Butyrate low in ME/CFS - one possible reason

bertiedog

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It has been shown by several researchers - Dr Lipton comes to mind - that one of the most important Short Chain Fatty Acids (SCFAs) is low in ME and also in other inflammatory bowel conditions, diabetes and other chronic illnesses.

I belong to GeneticsLifehacks who give a weekly round up of various topics and one of the updated ones is on TNF alpha which is an inflammatory cytokine. I don't know if this has been shown to be high in ME, I haven't had time to check but my genetics were shown as follows -

rs1800629 - A/G, also A/A - higher TNF-alpha

Short-chain fatty acids, such as butyrate, are important for colon health. High levels of TNF-alpha decrease the expression of transporters for butyrate (reference supplied.
.
However, the two other SCFAs, acetate and propionate are at good levels in my stool tests so I wonder if this SNP could be the reason why my butyrate is always low despite eating the foods which are supposed to support its production?

I wonder if this SNP rs1800629 which is associated with higher TNF alpha is common in ME which would account for the low butyrate in our illness?

Pam
 

Wishful

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It's a possible hypothesis. However, there are plenty of other possibilities, such as microbes that consume butyrate (or its precursors without releasing butyrate). Maybe your gut conditions are such that they bias the bacteria that should produce butyrate to produce less.

Does that SNP affect the amount of TNF-alpha actually inside the gut microbiome? Are those 'transporters for butyrate' transporting it from inside bacterial cells to the outside (where it can be measured in stool samples) or are they transporting it across membranes elsewhere in the body? Many hypotheses involve misapplication of some finding, such as something that affects specific cells in one part of the body inappropriately being assumed to affect other cells elsewhere.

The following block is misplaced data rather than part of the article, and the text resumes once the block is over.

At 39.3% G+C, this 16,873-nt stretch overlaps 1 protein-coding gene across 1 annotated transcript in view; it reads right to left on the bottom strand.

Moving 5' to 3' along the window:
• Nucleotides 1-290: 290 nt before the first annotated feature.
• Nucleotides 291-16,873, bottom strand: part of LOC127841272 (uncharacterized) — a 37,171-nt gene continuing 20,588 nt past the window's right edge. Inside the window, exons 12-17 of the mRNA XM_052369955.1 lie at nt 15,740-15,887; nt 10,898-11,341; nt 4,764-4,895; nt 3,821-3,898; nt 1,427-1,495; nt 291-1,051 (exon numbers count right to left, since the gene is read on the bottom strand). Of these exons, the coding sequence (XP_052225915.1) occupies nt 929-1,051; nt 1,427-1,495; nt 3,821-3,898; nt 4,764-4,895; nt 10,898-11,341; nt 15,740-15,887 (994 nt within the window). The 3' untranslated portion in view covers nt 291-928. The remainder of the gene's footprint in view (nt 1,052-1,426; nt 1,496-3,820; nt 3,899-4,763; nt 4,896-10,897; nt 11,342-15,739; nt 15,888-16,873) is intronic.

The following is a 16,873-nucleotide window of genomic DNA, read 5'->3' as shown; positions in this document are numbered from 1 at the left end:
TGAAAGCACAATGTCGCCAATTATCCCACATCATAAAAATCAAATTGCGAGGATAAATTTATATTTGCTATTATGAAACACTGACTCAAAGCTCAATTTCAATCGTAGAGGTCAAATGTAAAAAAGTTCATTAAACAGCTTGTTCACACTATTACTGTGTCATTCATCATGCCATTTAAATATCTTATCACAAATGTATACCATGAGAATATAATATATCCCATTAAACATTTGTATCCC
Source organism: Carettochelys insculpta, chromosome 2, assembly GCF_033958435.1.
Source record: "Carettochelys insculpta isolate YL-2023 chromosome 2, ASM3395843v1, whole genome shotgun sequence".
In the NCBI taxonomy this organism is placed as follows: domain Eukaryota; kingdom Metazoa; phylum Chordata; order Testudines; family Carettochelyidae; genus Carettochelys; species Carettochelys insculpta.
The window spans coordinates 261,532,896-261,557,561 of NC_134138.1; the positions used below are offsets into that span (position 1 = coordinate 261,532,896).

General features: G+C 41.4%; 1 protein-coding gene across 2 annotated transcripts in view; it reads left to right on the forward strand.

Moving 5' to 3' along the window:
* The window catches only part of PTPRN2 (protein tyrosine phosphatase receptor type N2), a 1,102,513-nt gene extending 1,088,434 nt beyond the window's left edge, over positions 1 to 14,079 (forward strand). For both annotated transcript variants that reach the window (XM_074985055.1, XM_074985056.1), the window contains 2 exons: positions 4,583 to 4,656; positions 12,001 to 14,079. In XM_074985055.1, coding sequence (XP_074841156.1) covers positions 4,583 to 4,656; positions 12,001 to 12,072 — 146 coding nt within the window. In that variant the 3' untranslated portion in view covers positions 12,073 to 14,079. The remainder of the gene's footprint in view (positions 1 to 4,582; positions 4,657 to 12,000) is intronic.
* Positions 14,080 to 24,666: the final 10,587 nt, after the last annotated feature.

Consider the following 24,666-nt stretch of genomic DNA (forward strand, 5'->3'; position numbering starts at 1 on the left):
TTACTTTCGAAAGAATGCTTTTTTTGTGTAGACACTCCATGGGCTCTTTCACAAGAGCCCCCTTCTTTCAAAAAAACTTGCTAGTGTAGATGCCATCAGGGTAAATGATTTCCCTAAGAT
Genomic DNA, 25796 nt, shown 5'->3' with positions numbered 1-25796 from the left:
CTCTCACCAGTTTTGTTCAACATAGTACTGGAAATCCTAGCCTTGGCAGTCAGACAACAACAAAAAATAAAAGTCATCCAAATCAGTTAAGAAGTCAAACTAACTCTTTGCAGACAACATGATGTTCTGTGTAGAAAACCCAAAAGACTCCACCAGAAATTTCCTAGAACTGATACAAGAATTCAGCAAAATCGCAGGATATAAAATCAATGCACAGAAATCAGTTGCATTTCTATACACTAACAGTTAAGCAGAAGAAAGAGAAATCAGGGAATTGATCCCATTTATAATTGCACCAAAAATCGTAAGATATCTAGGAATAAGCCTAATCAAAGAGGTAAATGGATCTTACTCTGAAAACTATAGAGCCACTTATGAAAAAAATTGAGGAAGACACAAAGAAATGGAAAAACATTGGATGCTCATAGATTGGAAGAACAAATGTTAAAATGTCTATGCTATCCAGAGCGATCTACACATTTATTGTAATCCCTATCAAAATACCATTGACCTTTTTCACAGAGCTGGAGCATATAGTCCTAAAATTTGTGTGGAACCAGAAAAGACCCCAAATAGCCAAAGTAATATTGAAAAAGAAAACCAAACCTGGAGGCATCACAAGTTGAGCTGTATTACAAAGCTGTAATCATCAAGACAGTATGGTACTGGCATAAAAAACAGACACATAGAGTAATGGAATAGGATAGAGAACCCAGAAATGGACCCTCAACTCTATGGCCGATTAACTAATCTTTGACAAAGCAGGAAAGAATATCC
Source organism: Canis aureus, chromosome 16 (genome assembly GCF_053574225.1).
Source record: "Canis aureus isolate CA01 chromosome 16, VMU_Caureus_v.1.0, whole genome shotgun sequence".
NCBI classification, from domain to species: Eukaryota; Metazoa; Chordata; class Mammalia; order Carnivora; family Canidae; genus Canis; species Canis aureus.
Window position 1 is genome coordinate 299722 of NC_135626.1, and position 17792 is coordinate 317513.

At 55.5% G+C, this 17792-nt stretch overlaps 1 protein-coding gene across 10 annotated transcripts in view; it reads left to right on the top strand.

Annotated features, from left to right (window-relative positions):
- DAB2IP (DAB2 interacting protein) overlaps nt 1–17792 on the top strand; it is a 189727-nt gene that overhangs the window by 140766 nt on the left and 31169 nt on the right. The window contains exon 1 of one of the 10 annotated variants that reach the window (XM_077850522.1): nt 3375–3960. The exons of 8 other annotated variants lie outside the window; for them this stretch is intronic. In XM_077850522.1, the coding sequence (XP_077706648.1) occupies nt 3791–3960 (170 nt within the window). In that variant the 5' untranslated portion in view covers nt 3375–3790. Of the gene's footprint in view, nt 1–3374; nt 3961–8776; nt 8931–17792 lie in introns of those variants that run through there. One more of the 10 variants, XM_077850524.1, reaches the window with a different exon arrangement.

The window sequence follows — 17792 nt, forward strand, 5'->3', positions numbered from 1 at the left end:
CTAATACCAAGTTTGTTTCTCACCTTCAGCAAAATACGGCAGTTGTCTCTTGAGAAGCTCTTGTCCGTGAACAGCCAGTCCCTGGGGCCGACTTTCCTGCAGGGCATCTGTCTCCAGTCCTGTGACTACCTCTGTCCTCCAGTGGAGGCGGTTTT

bertiedog

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I don't know if this has been shown to be high in ME
I have just checked this and there are indeed a few studies, mainly from Norway that do show high TNF alpha is high in ME/CFS.

Next year I am going to do another Biomesight stool test to see if I have been able to raise butyrate by having Bimuno which supplies GOS, daily as well as 5 gm FOS and adding more of the suggested foods to my diet since July of this year. One would hope that indeed this is the case but if not then there has to be other reasons for it to remain too low and not solely diet being involved.

Pam
 

bertiedog

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A bit more on what having higher than normal TNF alpha does to the body -

"Do you feel like you are always dealing with inflammation? Joint pain, food sensitivity, skin issues, gum disease, etc… It could be that your body is genetically geared towards a higher inflammatory response due to high TNF-alpha levels.

Tumor necrosis factor (TNF) is an inflammatory cytokine that acts as a signaling molecule in our immune system. In an acute inflammatory situation, TNF-alpha plays an essential role in protecting us, but genetically higher TNF-alpha levels are also linked to chronic inflammatory diseases." (from genetic lifehacks.com)

Here is the bit about how it can affect intestinal absorption -

Intestinal absorption is altered with high TNF-alpha:
Inflammation and high TNF-alpha levels in the intestines alter the ability to absorb nutrients.

For example:

  • High TNF-alpha levels decrease the receptor needed for the absorption of vitamin C (SLC23A1).[ref]
  • Short-chain fatty acids, such as butyrate, are important for colon health. High levels of TNF-alpha decrease the expression of transporters for butyrate (SLC5A8).[ref]
  • Phosphate absorption is decreased when TNF-alpha is high in the intestines. Low phosphate absorption can cause problems with teeth and bones.[ref]
The site goes on to say that there are several variants that can lead to more active TNF alpha levels, I have just quoted on above, the others being rs361525, rs1799964, rs1799724. ( I also have another variant on the last SNP).

I have got to finish now but in addition to the above there are variants on the TNF alpha transporter gene and I will try and post these later.

Pam
 

Wishful

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"Butyrate serves as primary fuel for the colonocytes". So, low levels in stools might mean that the colonocytes are consuming it at a faster rate than normal. As I understand it, elevated TNF alpha would decrease the flow of butyrate into those epithelial cells, resulting in elevated butyrate remaining in the stool.